Ivor Noël Hume, actor turned famous archaeologist, in the filming of “Search for a Century,” a 1970s Colonial Williamsburg production.

Ivor Noël Hume, a pioneering archaeologist of colonial America, died on February 4, 2017. As the New York Times tells it in their remembrance, Hume was an “accidental, self-taught English-born archaeologist who unearthed the earliest traces of British colonial America.” He was the director of archaeology at the Colonial Williamsburg Foundation from the mid to near late 20th century, excavating 18th century Williamsburg, as well as 17th century settlements in the area, notably, Wolstenholme Towne, at the Carters Grove estate. Most locals now know of the place as part of Martin’s Hundred, in the neighborhood of the Kingsmill community subdivision.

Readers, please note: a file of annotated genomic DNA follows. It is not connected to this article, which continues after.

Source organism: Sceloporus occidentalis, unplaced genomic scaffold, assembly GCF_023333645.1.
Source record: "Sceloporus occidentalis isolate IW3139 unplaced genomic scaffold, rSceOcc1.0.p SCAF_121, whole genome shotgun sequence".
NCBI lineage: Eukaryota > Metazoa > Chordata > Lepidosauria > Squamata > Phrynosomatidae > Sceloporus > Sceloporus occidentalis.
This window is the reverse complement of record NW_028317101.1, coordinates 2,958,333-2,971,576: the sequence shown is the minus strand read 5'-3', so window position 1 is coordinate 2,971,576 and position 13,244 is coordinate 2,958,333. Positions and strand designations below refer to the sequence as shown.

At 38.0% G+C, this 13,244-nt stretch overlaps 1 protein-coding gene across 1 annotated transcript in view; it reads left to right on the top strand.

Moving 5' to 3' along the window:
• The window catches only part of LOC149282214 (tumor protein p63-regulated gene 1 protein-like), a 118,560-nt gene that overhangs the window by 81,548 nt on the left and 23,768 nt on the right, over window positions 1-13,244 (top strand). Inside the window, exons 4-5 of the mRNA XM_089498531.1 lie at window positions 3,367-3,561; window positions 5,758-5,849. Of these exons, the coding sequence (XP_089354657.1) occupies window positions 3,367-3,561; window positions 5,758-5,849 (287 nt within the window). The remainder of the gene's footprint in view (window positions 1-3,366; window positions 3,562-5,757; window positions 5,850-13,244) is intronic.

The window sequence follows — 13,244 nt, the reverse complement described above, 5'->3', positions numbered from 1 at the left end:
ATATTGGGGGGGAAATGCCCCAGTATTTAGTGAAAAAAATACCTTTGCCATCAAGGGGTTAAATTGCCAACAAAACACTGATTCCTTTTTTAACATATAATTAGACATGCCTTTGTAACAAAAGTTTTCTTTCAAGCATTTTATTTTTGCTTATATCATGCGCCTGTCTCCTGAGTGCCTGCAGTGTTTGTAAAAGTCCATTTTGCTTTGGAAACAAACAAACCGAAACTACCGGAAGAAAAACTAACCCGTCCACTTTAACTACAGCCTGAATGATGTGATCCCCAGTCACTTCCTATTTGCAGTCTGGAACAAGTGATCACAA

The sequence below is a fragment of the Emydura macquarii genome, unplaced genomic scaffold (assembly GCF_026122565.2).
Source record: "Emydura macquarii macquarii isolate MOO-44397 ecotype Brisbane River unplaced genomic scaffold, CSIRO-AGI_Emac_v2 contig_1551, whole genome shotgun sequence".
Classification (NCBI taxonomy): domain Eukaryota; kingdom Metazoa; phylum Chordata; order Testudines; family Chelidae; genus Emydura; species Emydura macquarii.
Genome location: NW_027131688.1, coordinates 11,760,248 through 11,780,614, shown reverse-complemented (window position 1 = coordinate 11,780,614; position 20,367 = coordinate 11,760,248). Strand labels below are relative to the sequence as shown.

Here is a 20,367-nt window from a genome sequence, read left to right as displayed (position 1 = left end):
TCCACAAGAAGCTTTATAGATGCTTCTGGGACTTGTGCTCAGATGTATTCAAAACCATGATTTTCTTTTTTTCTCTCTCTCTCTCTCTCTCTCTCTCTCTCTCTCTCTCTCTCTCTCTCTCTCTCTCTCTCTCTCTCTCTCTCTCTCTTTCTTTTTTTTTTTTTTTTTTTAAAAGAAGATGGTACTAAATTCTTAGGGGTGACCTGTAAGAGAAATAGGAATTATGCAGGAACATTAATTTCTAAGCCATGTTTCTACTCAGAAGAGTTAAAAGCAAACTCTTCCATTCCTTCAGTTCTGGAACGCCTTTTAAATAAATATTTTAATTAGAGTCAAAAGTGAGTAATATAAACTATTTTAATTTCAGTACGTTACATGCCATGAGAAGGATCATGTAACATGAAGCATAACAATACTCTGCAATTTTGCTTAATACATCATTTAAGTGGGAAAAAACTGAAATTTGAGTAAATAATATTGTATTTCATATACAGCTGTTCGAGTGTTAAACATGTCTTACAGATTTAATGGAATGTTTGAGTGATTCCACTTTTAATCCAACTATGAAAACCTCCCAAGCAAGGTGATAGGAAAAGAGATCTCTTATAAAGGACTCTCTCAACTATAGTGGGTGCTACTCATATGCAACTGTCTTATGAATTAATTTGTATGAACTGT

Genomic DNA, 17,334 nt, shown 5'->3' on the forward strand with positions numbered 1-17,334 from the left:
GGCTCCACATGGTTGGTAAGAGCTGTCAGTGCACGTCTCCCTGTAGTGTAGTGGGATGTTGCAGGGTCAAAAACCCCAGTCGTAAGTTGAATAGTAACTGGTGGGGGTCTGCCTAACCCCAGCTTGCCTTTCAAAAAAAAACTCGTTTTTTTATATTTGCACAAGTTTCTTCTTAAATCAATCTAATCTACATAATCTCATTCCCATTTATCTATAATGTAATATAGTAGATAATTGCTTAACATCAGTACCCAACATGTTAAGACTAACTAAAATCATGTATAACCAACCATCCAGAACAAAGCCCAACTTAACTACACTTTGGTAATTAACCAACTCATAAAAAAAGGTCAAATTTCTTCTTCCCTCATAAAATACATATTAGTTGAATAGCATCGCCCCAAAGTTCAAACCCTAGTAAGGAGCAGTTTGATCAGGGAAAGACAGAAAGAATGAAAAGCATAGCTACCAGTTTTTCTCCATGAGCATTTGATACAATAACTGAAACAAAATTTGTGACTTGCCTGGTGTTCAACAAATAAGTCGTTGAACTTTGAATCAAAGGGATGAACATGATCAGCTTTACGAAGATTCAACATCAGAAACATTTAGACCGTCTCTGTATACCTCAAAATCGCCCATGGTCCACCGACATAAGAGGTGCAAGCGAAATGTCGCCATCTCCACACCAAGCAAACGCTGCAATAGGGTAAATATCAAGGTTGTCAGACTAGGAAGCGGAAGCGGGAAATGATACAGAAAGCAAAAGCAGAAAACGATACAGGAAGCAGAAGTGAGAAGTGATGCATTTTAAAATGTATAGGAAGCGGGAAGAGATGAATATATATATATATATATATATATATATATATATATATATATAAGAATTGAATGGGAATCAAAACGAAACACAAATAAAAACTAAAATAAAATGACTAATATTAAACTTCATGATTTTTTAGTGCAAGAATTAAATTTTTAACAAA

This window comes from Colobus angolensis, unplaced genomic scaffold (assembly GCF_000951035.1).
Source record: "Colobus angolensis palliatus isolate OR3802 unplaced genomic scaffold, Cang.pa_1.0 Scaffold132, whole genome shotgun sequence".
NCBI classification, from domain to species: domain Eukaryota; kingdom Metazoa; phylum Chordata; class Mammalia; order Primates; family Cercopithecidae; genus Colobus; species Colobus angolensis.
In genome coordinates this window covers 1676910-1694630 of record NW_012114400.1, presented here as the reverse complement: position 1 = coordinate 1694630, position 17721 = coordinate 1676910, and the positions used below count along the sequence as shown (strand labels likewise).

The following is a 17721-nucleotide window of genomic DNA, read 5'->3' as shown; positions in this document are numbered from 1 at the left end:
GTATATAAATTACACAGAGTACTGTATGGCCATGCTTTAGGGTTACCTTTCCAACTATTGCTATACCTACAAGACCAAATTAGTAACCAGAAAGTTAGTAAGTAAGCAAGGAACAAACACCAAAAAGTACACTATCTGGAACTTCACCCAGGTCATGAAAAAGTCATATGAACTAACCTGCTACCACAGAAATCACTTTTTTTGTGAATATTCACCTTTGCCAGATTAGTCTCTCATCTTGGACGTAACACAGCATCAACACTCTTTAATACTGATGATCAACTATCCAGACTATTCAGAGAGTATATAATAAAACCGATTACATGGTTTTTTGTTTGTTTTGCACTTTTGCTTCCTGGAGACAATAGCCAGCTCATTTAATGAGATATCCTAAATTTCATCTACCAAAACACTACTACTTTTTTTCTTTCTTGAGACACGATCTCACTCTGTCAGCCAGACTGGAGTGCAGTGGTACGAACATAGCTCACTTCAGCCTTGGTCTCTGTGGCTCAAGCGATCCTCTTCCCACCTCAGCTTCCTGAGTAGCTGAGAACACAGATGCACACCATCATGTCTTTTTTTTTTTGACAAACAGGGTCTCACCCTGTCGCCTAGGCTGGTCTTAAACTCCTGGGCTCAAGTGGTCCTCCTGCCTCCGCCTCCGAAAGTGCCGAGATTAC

I only met Mr. Hume a few times growing up as a kid, but my late father, George Alan Morledge, worked with him at Colonial Williamsburg. My dad, an historical architect, had been hired by Colonial Williamsburg vice president, Ed Kendrew, to assist in the team effort with the archaeologist Hume. From digging below ground to restoring 18th century structures above, these historians across various disciplines enjoyed the pursuit of evidence that helped to reconstruct Williamsburg, and other local, historical sites, to paint a portrait of what life really looked like in the early years of colonial Virginia.

Many consider Hume to be the “father of historical archaeology.” As I remember him, mostly through my dad, Ivor Noël Hume was quite a character.
Continue reading


Cave of the Patriarchs

Cave of the Patriarchs

Cave of the Patriarchs, Hebron, Israel